To celebrate No Waste August, we compiled our recent, favorite food waste reads! So go ahead…get trashy with us.
These delicate, classic cookies get a delightful twist from the ground Earl Grey tea leaves in the batter! A staple on the afternoon tea table, madeleines are perfectly sweet and soft-textured. They are best enjoyed fresh out of the oven, so try and enjoy them within an hour of baking!
Farming Hope’s mission is to build “a bridge out of homelessness,” empowering individuals through urban farming and cooking while “turning the soup kitchen on its head.”
Veteran restaurant chef Jason Fullilove graduates from pop-up to brick-and-mortar.
We’ve harvested this week’s new crop of food reads! From visual food puns and the US mushroom capital to a floating food forest and the Queen of French Fries, this list is sure to delight. And make you salivate.
Jocelyn Ramirez is a Southeast Los Angeles native and the chef/founder of Todo Verde, a roving Latin American plant-based kitchen providing Los Angeles with healthy and affordable vegan eats. We sat down with her to talk about the perceived challenges of vegan Mexican cuisine, how food can be a catalyst for social change, and how agua frescas started it all.
Chef Ed Sablan is the chef/owner of Portland’s popular food cart, PDX671, an homage to the food of his Guamanian home. Ed recently started hosting pop-up dinners with Feastly Portland, and he’s been dazzling diners with his expertly grilled meat and vegetable dishes. Want to see the master at work? Get Ahead Of The Game Ed’s recommendation is to sous vide your proteins, especially if you plan on feeding a crowd. You can do it in advance and it helps tenderize the cuts. “I season and marinade my spare ribs, then sous vide them for about three hours at 75 degrees Celsius.” When you’re ready to serve, re-heat in a water bath, remove them from the bags, and finish them on the grill for 10 minutes. Don’t worry if they look grey at first – the grill will give them a nice caramel color. Fuel The Flavor Ed always chooses to grill over charcoal or wood “because it contributes the most to flavor. Want less flavor? Use gas.” Fan The Flames When you’re grilling, a …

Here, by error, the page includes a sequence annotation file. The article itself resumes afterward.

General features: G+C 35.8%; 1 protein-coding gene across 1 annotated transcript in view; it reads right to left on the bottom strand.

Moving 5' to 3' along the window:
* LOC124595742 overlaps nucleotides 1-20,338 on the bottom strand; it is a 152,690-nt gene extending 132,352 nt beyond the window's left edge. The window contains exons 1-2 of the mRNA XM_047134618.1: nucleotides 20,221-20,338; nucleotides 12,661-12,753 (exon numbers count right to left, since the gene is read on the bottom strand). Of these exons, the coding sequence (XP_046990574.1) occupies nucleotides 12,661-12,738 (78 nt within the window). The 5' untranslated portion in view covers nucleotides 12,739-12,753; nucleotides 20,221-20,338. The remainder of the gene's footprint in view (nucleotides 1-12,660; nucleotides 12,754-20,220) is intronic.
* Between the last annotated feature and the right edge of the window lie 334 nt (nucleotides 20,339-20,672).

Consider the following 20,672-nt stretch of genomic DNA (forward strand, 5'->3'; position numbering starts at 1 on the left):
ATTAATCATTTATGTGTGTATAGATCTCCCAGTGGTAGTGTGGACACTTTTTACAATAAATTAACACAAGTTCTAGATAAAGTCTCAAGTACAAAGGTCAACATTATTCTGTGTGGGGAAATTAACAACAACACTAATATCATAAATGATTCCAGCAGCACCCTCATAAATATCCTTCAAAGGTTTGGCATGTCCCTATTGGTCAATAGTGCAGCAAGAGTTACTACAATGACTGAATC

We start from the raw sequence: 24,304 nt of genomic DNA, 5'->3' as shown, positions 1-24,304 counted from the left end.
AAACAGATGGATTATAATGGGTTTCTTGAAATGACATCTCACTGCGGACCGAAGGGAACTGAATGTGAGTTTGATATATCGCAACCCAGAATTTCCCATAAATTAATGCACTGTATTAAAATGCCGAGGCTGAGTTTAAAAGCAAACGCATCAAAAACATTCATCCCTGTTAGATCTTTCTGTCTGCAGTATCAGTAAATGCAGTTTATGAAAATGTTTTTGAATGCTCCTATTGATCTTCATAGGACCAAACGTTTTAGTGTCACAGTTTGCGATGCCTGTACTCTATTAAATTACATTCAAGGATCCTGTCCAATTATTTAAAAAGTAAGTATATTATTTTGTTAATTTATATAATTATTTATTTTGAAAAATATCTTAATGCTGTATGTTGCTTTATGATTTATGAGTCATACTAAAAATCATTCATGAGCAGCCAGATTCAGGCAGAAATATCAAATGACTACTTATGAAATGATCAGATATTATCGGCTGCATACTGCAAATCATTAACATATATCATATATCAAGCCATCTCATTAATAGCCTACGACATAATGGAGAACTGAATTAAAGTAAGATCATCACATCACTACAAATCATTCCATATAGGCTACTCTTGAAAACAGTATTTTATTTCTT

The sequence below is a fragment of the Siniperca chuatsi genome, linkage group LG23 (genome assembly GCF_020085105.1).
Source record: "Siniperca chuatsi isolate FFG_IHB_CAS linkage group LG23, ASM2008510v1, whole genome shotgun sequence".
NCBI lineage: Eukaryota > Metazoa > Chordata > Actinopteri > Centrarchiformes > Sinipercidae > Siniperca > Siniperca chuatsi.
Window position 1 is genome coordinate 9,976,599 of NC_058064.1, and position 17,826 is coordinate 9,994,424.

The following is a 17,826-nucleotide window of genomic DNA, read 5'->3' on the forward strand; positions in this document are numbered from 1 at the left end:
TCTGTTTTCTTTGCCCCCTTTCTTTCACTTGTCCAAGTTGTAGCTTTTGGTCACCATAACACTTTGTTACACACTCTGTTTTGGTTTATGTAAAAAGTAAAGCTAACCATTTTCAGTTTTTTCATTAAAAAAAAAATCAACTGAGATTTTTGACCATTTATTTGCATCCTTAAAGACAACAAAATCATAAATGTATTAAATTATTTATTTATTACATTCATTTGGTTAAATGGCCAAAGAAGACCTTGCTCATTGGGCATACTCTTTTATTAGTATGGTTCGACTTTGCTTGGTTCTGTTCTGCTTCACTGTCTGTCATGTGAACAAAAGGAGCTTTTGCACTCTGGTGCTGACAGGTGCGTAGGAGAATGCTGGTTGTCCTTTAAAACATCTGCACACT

Why Facebook Events? Feastly is an event-based platform, so Facebook events are a natural fit. Also, Facebook events are a great way to get the word out about your pop-ups. Users can invite people and interact with them via the Events. Lastly, Facebook suggests Events based on user interest and/or location, making your meals fully discoverable. IMPORTANT: Facebook events should be made from a business page, not a personal page. Why? Feastly (or any other business page) cannot co-host events made from a personal page. Ads cannot be created for events made from a personal page. Users in your geographical area are more likely to see and interact with a business page. Business pages gain views and grow an audience over time. Don’t have a business page? Click here to get started. How to use this tutorial If you’re new to Facebook Events, start from the beginning! If you have experience, jump to the section that best fits your needs using the table of contents below. Each section contains helpful info and a link to …
How To Open A Pop-Up Restaurant 101 The pop-up restaurant was once a temporary set-up for chefs in between restaurant jobs. However, it has become a mainstay in urban epicenters globally. Want to know how to open a pop-up restaurant yourself? That’s where we come in. For over three years, Feastly has been helping cooks to design pop-up concepts, build brands, and host thousands of adventurous diners in cities across the country. Using this guide as a starting point, you too can open a successful pop-up restaurant! STEP 1: CHOOSE YOUR PURPOSE Before opening up your pop-up, decide why you’re doing it! Step 2: Build Your Concept The most successful pop-up restaurants have food that tells a story. This should be something easy to describe and simple for diners to understand – if you can’t succinctly explain the concept of your pop-up restaurant, chances are your audience won’t be able to either. Here are some examples from Feastly chefs who maintain unique, cohesive concepts for their pop-up restaurants: STEP 3: FIND A VENUE Most cooks don’t have …
A dinner with Penn Sardin PDX is both a study in culture and a culinary experience. With seafood-forward menus and a unique roster of wines and ciders, Penn Sardin showcases the cuisine of Brittany in the Pacific Northwest. Liz White and Simon Lowry, the duo behind the popup, met at Portland’s Olympia Oyster Bar, where she is a cook and he runs the wine program.